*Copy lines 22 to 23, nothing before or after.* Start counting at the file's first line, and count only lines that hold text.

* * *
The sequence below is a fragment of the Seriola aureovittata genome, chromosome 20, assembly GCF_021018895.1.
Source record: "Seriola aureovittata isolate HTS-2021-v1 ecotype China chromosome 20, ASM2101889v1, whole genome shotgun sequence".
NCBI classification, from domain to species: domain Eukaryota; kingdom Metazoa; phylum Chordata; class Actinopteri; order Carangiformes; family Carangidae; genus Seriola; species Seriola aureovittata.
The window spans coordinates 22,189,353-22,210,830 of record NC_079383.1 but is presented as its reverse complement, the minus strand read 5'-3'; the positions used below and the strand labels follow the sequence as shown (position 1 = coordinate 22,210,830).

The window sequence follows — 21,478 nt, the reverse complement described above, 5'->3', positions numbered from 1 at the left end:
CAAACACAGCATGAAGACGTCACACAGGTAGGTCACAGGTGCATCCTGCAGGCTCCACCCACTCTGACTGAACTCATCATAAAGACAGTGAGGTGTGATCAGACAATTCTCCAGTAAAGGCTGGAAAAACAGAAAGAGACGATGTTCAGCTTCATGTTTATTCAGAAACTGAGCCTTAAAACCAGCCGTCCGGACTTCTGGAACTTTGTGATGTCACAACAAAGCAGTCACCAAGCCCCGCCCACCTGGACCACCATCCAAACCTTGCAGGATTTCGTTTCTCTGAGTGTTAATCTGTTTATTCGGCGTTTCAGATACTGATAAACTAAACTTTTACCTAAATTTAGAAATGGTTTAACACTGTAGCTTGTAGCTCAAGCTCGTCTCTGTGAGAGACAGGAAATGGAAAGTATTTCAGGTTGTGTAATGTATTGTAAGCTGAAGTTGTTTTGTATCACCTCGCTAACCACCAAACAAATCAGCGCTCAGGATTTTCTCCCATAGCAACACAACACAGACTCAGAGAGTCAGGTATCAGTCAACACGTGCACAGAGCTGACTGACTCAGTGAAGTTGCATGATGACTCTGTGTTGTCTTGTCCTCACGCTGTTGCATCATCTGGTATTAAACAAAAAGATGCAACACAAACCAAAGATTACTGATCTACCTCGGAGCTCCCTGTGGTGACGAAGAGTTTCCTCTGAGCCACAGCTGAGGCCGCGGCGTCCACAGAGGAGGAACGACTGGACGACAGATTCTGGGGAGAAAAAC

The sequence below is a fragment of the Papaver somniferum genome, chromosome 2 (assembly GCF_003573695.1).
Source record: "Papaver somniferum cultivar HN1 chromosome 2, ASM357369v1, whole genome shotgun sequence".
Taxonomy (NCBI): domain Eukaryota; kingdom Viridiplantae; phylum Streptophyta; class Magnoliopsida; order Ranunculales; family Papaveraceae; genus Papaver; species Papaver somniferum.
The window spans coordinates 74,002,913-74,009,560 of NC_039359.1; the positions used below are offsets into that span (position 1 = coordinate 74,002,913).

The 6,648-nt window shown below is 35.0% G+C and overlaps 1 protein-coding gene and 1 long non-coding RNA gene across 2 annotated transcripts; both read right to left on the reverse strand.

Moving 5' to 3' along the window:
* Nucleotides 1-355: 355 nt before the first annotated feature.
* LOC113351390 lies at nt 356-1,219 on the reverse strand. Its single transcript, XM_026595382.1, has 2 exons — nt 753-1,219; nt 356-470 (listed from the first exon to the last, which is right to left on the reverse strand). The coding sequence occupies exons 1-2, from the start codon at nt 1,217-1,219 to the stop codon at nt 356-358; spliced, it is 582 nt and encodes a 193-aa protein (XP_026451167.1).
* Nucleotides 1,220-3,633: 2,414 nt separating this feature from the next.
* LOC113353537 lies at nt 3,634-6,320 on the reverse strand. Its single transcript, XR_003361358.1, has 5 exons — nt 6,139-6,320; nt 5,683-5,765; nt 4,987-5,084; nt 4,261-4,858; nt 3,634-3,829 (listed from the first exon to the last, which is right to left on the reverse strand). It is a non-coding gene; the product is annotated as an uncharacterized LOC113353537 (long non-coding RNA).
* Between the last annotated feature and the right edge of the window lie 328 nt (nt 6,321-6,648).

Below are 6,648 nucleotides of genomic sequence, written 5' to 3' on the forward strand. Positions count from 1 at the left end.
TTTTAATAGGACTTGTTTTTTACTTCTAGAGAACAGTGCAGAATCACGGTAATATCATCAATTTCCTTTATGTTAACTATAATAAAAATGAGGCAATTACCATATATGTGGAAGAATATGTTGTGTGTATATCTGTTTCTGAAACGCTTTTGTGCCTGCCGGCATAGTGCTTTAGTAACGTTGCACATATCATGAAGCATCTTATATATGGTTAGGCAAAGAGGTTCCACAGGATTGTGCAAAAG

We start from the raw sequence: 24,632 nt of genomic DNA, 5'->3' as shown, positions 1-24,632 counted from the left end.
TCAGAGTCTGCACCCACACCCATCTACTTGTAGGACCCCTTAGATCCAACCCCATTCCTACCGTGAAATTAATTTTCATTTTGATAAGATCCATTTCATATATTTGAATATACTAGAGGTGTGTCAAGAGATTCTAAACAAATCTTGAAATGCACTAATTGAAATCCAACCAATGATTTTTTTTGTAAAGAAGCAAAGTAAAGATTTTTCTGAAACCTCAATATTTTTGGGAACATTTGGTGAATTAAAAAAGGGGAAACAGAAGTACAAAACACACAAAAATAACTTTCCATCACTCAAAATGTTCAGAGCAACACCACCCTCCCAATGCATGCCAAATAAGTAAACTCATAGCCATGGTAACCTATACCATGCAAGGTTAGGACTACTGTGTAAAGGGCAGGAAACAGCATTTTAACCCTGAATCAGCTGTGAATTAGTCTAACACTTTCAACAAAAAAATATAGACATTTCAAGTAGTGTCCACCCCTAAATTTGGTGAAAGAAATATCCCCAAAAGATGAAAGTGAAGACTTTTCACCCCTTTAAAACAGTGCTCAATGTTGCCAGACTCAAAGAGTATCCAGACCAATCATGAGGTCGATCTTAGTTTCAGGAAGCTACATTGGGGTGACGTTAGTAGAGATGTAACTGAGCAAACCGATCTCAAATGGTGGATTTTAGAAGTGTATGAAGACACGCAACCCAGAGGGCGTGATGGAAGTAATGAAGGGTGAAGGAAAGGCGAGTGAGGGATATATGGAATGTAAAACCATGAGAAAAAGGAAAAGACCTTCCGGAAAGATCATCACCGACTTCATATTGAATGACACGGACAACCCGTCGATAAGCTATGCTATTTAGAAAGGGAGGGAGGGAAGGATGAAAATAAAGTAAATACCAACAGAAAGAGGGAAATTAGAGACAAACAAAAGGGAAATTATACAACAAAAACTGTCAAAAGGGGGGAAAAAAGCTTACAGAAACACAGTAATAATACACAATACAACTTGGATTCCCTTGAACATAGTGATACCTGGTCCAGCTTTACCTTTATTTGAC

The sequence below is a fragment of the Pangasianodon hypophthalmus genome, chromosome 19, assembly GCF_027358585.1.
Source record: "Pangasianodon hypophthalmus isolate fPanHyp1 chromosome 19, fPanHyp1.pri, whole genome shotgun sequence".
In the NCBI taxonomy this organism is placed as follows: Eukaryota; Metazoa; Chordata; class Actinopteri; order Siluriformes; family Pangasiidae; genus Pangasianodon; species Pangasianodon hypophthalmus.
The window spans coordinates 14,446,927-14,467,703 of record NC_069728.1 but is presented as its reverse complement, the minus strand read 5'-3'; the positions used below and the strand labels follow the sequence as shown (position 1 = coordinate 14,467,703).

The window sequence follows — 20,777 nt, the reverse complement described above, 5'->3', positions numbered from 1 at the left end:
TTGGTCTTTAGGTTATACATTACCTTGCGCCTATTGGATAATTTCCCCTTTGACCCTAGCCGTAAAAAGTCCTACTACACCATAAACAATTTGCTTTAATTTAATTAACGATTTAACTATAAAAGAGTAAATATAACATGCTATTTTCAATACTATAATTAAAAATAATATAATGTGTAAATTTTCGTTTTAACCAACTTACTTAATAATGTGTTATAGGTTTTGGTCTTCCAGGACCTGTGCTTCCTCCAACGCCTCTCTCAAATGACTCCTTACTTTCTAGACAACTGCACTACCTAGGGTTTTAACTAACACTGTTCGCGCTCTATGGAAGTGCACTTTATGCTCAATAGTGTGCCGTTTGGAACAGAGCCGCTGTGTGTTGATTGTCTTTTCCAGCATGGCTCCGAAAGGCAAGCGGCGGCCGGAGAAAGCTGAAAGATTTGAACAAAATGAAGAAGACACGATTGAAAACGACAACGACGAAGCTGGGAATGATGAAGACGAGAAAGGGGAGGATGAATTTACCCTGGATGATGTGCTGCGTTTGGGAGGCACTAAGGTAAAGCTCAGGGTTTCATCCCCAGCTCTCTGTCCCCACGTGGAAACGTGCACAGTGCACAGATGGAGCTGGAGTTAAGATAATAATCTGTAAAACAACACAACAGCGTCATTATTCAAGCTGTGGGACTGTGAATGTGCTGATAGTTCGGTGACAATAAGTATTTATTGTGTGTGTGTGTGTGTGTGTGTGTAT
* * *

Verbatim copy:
The sequence below is a fragment of the Pangasianodon hypophthalmus genome, chromosome 19, assembly GCF_027358585.1.
Source record: "Pangasianodon hypophthalmus isolate fPanHyp1 chromosome 19, fPanHyp1.pri, whole genome shotgun sequence".